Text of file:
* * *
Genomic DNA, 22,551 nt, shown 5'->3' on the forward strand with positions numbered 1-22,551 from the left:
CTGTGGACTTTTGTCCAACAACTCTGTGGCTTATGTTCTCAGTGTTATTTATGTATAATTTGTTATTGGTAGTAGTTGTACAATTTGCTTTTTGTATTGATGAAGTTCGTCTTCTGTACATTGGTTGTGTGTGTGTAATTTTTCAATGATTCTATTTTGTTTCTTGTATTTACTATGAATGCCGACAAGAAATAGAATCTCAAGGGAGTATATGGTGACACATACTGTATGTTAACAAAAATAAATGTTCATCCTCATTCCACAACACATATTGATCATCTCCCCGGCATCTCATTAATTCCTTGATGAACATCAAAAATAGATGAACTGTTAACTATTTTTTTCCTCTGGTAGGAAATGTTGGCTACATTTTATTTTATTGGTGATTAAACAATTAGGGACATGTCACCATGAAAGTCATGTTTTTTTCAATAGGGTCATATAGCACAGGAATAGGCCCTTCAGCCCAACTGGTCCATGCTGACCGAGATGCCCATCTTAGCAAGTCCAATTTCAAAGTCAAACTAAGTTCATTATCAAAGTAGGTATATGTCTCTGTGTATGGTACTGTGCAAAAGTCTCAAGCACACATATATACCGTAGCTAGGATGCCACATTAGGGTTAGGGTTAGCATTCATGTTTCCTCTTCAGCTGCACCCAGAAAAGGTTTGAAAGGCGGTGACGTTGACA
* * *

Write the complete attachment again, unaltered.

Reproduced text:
Genomic DNA, 22,551 nt, shown 5'->3' on the forward strand with positions numbered 1-22,551 from the left:
CTGTGGACTTTTGTCCAACAACTCTGTGGCTTATGTTCTCAGTGTTATTTATGTATAATTTGTTATTGGTAGTAGTTGTACAATTTGCTTTTTGTATTGATGAAGTTCGTCTTCTGTACATTGGTTGTGTGTGTGTAATTTTTCAATGATTCTATTTTGTTTCTTGTATTTACTATGAATGCCGACAAGAAATAGAATCTCAAGGGAGTATATGGTGACACATACTGTATGTTAACAAAAATAAATGTTCATCCTCATTCCACAACACATATTGATCATCTCCCCGGCATCTCATTAATTCCTTGATGAACATCAAAAATAGATGAACTGTTAACTATTTTTTTCCTCTGGTAGGAAATGTTGGCTACATTTTATTTTATTGGTGATTAAACAATTAGGGACATGTCACCATGAAAGTCATGTTTTTTTCAATAGGGTCATATAGCACAGGAATAGGCCCTTCAGCCCAACTGGTCCATGCTGACCGAGATGCCCATCTTAGCAAGTCCAATTTCAAAGTCAAACTAAGTTCATTATCAAAGTAGGTATATGTCTCTGTGTATGGTACTGTGCAAAAGTCTCAAGCACACATATATACCGTAGCTAGGATGCCACATTAGGGTTAGGGTTAGCATTCATGTTTCCTCTTCAGCTGCACCCAGAAAAGGTTTGAAAGGCGGTGACGTTGACA